Illinois Business Hall of Fame est. 1972

Welcome to IBHF


The idea of an Illinois Business Hall of Fame originated in a meeting of four Western Illinois University Professors in 1970. The four --- Richard Hattwick, Paul Holmes, Norman Meonske and Dennis DePorter – were concerned about the negative attitudes toward business leaders which had become widely present in the press and on college campuses. They met to explore ways in which business schools might play a role in setting the record straight.

One of the ideas that surfaced was to create an Illinois Business Hall of Fame for the purpose of finding positive business role model stories and find ways of making those stories part of the business school curriculum. Over a period of months other faculty members from both Western Illinois University (WIU) and other Illinois universities were brought into the discussion. On November 2,1971 the newly created Illinois Business Hall of Fame received a charter as a not-for-profit corporation under the laws of the State of Illinois.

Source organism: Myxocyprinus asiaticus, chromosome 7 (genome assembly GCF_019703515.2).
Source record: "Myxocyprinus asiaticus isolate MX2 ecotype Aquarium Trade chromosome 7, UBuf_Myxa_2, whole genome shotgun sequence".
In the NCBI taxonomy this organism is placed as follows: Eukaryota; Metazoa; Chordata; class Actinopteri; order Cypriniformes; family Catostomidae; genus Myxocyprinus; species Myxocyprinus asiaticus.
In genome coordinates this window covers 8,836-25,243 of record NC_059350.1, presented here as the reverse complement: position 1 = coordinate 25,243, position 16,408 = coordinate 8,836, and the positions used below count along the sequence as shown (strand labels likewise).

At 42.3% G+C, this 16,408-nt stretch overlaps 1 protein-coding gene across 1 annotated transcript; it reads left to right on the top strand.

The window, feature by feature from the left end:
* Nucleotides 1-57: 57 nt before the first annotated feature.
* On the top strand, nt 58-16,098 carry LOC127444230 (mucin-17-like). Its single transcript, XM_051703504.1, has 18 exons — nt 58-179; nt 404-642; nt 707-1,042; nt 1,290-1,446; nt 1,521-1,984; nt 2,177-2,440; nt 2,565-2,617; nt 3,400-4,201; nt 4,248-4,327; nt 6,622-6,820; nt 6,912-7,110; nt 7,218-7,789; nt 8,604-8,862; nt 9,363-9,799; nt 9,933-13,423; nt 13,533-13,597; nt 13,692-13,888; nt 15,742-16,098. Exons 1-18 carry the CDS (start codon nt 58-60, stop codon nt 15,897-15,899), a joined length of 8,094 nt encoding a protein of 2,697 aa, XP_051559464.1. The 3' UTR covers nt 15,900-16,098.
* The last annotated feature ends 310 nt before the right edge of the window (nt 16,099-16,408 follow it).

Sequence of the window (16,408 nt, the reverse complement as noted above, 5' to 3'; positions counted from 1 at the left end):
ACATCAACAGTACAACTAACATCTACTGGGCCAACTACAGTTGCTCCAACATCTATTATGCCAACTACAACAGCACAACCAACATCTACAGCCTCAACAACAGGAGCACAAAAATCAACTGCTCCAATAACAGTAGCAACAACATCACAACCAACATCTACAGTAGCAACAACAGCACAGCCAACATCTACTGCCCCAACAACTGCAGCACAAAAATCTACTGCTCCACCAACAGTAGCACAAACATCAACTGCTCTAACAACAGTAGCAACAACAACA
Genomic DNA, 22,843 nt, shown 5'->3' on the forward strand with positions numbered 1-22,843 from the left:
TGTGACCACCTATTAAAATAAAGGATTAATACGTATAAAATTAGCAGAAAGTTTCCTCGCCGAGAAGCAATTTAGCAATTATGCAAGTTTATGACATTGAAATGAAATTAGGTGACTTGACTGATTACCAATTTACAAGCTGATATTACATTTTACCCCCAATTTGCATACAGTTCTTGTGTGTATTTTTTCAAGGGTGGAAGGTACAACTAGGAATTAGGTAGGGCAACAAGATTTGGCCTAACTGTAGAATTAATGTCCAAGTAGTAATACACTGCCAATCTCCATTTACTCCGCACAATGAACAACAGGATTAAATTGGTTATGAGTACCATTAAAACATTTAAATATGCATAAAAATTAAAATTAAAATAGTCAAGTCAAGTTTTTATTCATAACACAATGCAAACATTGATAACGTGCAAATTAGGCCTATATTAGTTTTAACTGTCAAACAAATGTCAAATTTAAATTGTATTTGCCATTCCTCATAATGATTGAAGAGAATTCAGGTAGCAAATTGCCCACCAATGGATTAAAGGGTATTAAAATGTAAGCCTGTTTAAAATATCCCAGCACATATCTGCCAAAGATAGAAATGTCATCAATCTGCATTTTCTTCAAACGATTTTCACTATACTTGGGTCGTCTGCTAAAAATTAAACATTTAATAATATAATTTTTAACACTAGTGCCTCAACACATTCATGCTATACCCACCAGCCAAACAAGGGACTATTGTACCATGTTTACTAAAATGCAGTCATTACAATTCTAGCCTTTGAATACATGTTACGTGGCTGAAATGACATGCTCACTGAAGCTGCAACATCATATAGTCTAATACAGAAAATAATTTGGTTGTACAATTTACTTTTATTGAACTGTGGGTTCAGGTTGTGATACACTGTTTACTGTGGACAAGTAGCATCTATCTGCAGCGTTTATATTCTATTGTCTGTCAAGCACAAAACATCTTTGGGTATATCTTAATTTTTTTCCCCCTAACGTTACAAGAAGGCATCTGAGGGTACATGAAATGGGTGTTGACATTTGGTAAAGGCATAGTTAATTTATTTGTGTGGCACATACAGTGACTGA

At its first meeting the board of directors made two major governance decisions. First, the board voted to entrust the daily administration of the Hall of Fame to the Center for Business and Economic Research at WIU. Second, it voted to entrust any financial support received from private sources to a Hall of Fame Endowment account at the Western Illinois University Foundation.

By the end of 1971 the board had formulated the criteria for selecting laureates. Candidates could come from any period of American history. Candidates had to be retired. Candidates had to be associated with a business success story based in Illinois; their leadership had to have been a crucial determinant of that success; and the leadership had to meet the test of acceptable business ethics for the time in history when they were active.

For several years candidates were identified by researching the histories of Fortune 500 companies because of the abundant public records which existed for most of those companies. About one-third of those companies turned out to have easily identified stories of a role model who met the criteria.